Servs., Inc. v. Rockwell Int`l Corp., 927 F. 2d 1198, 1199 (11th Cir. 1991) (per curiam); Ordower v. Feldman, 826 f. 2d 1569, 1576 (7th Cir. 1987). Similarly, Ala. R. App. 28(a)(10) that a main procedural document must contain an argument that “sets out [the party`s] allegations concerning the issues submitted and the reasons for them, citing the cases, laws, other authorities and parts of the case”.

and Ala. R. App. P. 21, which governs petitions for mandamus, requires a claimant to “state the reasons why the statement of claim should be issued, including summonses to the authorities and the laws on which it relies”. An Alabama appeals court may uphold a judgment or deny relief if the party seeking the setting aside or other remedy fails to provide the agency with the necessary subpoenas. See Ex parte Showers, 812 So. 2d 277, 281 (ala. 2001); Connerly v. Connerly, 523 So. 2d 461, 462 (Ala. civ.

App. 1988). But quoting is not enough; Citations must be correct in terms of content and form. Correct citations convey useful information in an easy-to-understand form. In other words, the form of the quote reflects the common language of lawyers who write – and read – legal analyses and arguments. It is a kind of shorthand that itself conveys important information about the nature and quality of the authorities that support legal and factual proposals. Many students ask me again and again why quotes are important in a legal writing job. My answer actually consists of two parts: in the same way, lawyers must prove the veracity of the secondary premise.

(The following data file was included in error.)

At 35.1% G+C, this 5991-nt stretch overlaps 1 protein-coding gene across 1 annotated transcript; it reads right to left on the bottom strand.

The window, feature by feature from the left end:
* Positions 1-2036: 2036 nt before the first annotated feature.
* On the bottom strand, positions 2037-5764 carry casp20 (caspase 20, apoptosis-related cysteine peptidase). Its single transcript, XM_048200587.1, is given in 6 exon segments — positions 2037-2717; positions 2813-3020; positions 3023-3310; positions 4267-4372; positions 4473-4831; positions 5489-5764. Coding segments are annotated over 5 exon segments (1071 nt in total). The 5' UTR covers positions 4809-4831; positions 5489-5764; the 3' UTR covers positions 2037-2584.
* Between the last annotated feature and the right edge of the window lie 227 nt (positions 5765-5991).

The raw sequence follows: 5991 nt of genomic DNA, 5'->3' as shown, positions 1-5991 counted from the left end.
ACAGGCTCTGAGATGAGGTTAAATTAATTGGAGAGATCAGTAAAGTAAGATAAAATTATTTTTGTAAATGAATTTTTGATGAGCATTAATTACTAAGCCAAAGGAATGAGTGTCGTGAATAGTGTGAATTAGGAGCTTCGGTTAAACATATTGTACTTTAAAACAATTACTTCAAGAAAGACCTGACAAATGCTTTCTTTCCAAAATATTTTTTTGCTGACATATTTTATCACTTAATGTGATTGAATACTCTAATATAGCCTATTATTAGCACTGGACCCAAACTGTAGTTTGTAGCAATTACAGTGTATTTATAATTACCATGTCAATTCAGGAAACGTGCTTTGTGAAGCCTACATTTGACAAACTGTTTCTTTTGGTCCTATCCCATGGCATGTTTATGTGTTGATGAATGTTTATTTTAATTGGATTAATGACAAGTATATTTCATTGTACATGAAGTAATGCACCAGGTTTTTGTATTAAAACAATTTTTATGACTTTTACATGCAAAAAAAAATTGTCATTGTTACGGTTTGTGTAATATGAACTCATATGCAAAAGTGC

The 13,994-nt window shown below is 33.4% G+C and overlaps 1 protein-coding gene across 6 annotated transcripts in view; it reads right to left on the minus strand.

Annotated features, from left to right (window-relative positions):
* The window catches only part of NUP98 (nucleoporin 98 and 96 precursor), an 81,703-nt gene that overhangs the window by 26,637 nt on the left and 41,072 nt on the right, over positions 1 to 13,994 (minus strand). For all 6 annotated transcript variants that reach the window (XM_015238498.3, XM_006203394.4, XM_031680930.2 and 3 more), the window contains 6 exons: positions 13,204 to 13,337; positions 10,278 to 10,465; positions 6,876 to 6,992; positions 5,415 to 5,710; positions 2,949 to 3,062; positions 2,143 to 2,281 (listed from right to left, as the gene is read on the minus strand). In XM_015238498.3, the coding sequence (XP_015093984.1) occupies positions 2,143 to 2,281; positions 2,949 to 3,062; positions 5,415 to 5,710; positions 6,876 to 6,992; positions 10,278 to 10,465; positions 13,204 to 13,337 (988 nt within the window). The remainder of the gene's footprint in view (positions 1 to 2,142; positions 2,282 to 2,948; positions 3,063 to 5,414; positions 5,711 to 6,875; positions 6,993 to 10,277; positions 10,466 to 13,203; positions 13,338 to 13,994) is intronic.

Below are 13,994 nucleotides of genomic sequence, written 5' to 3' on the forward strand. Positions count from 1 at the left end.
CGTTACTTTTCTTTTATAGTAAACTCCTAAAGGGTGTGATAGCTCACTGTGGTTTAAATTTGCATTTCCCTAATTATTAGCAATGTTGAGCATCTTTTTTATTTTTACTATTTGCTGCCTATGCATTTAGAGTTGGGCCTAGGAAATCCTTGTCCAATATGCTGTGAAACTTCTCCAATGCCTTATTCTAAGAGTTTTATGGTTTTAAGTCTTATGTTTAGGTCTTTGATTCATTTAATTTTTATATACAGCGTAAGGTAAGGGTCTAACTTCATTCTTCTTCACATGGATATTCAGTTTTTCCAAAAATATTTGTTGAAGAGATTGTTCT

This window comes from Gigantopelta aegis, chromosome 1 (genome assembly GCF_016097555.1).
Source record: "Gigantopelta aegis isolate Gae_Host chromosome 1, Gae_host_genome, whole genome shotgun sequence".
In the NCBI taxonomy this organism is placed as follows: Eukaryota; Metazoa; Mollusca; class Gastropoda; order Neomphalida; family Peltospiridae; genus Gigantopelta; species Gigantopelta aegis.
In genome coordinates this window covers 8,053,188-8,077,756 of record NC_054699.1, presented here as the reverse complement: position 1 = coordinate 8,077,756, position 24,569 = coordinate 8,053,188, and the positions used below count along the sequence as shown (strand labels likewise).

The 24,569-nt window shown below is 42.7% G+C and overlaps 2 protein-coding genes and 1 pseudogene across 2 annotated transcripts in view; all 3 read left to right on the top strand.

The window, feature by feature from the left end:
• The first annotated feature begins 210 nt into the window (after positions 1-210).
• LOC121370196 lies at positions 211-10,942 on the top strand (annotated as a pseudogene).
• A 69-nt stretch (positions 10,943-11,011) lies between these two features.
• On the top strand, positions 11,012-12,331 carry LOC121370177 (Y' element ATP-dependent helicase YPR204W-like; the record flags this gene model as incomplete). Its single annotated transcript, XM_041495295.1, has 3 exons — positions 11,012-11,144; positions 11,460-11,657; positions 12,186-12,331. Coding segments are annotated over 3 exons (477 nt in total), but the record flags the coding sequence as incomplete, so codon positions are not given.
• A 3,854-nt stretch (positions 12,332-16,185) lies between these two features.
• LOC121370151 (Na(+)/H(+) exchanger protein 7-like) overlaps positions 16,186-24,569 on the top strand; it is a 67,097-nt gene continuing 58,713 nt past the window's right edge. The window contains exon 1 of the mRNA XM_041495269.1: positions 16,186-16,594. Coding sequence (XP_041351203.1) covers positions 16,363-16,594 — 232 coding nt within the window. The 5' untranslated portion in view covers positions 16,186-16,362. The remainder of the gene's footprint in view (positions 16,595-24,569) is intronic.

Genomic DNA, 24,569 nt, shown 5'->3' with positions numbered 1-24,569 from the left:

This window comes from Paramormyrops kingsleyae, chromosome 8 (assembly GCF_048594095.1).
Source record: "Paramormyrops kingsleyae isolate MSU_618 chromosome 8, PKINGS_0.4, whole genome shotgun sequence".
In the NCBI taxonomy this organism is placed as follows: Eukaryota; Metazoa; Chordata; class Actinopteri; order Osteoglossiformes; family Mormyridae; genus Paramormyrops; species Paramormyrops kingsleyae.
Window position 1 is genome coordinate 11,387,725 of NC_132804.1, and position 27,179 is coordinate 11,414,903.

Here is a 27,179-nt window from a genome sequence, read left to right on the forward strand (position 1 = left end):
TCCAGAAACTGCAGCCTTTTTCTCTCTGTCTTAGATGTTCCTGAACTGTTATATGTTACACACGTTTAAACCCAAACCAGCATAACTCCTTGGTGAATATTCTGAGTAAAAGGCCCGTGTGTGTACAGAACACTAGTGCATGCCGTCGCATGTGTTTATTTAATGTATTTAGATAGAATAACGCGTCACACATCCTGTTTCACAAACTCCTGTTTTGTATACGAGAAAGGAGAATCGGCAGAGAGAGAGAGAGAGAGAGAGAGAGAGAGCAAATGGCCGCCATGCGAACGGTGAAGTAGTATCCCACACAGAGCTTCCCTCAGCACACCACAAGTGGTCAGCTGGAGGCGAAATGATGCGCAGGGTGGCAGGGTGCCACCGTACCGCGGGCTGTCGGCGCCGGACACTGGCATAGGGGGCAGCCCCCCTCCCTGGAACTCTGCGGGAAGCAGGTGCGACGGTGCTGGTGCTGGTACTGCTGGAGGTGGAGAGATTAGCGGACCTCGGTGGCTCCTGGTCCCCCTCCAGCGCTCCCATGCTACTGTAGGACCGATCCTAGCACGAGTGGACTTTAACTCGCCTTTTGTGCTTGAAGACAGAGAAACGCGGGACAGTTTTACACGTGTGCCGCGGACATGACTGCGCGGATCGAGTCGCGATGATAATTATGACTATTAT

In a legal argument, the ancillary premise is the application of the law to certain situations. Lawyers learn very early in practice that it only depends on the facts that we can support with evidence. In motions and written briefs, lawyers prove the facts by citing acceptable sources, usually witness statements and written documents. Think about case quotes: each full quote tells the reader (1) the name of the case, (2) the volume and first page of the reporter where the case can be found, (3) the specific page that supports your proposal, (4) the court that decided the case, and (5) the year of the decision. All this is important information, both to locate the case and to determine its importance in the analysis or argument you present. Leave aside any of these elements and suddenly the reader has more work to do – work that every reader expects from the writer. The same goes for legally required citations: each full citation tells the reader (1) the code in which the law can be found, (2) the scope of the code, and (3) the specific section (and subsection or other subdivision) that supports your analysis or argument. Omit any of these and your reader will waste time and breath cursing your name instead of trying to understand your point of view. Make your analysis and legal arguments easier to understand by showing which authorities support your positions in a form that any legally trained reader will recognize and understand. Most arguments, including legal arguments, represent some kind of syllogism. [5] A syllogism begins with a principal premise, a general principle that governs a category of circumstances.